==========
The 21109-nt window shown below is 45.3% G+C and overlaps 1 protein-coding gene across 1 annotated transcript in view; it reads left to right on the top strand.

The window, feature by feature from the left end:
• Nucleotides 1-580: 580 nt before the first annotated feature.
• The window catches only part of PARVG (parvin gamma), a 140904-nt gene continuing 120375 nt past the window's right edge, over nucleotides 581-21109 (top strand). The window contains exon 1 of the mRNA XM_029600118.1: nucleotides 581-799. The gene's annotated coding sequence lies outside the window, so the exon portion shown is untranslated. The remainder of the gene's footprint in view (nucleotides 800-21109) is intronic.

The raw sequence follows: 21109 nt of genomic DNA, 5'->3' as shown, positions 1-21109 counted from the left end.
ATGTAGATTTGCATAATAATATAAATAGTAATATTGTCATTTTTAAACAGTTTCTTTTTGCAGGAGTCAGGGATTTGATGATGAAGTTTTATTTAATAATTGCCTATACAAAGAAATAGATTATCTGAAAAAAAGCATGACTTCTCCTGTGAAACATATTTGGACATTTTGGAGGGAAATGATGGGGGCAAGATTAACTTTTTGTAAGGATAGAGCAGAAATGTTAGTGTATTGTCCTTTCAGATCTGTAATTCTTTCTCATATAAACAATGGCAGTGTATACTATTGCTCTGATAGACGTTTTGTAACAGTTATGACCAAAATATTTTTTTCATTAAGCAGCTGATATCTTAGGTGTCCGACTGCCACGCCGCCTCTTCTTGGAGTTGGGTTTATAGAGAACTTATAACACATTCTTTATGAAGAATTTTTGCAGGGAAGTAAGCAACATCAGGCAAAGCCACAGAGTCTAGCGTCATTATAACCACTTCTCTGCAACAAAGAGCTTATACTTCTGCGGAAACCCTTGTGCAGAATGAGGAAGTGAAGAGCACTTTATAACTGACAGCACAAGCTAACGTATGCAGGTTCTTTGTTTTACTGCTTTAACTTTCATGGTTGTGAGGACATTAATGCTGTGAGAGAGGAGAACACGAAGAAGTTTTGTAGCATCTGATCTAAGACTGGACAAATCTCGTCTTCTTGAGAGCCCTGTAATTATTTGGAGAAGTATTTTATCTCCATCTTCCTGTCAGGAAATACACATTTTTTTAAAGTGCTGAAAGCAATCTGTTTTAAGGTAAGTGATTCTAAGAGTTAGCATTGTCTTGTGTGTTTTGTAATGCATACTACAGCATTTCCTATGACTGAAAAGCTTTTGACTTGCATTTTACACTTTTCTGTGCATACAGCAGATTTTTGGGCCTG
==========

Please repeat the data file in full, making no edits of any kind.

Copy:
The 21109-nt window shown below is 45.3% G+C and overlaps 1 protein-coding gene across 1 annotated transcript in view; it reads left to right on the top strand.

The window, feature by feature from the left end:
• Nucleotides 1-580: 580 nt before the first annotated feature.
• The window catches only part of PARVG (parvin gamma), a 140904-nt gene continuing 120375 nt past the window's right edge, over nucleotides 581-21109 (top strand). The window contains exon 1 of the mRNA XM_029600118.1: nucleotides 581-799. The gene's annotated coding sequence lies outside the window, so the exon portion shown is untranslated. The remainder of the gene's footprint in view (nucleotides 800-21109) is intronic.

The raw sequence follows: 21109 nt of genomic DNA, 5'->3' as shown, positions 1-21109 counted from the left end.
ATGTAGATTTGCATAATAATATAAATAGTAATATTGTCATTTTTAAACAGTTTCTTTTTGCAGGAGTCAGGGATTTGATGATGAAGTTTTATTTAATAATTGCCTATACAAAGAAATAGATTATCTGAAAAAAAGCATGACTTCTCCTGTGAAACATATTTGGACATTTTGGAGGGAAATGATGGGGGCAAGATTAACTTTTTGTAAGGATAGAGCAGAAATGTTAGTGTATTGTCCTTTCAGATCTGTAATTCTTTCTCATATAAACAATGGCAGTGTATACTATTGCTCTGATAGACGTTTTGTAACAGTTATGACCAAAATATTTTTTTCATTAAGCAGCTGATATCTTAGGTGTCCGACTGCCACGCCGCCTCTTCTTGGAGTTGGGTTTATAGAGAACTTATAACACATTCTTTATGAAGAATTTTTGCAGGGAAGTAAGCAACATCAGGCAAAGCCACAGAGTCTAGCGTCATTATAACCACTTCTCTGCAACAAAGAGCTTATACTTCTGCGGAAACCCTTGTGCAGAATGAGGAAGTGAAGAGCACTTTATAACTGACAGCACAAGCTAACGTATGCAGGTTCTTTGTTTTACTGCTTTAACTTTCATGGTTGTGAGGACATTAATGCTGTGAGAGAGGAGAACACGAAGAAGTTTTGTAGCATCTGATCTAAGACTGGACAAATCTCGTCTTCTTGAGAGCCCTGTAATTATTTGGAGAAGTATTTTATCTCCATCTTCCTGTCAGGAAATACACATTTTTTTAAAGTGCTGAAAGCAATCTGTTTTAAGGTAAGTGATTCTAAGAGTTAGCATTGTCTTGTGTGTTTTGTAATGCATACTACAGCATTTCCTATGACTGAAAAGCTTTTGACTTGCATTTTACACTTTTCTGTGCATACAGCAGATTTTTGGGCCTG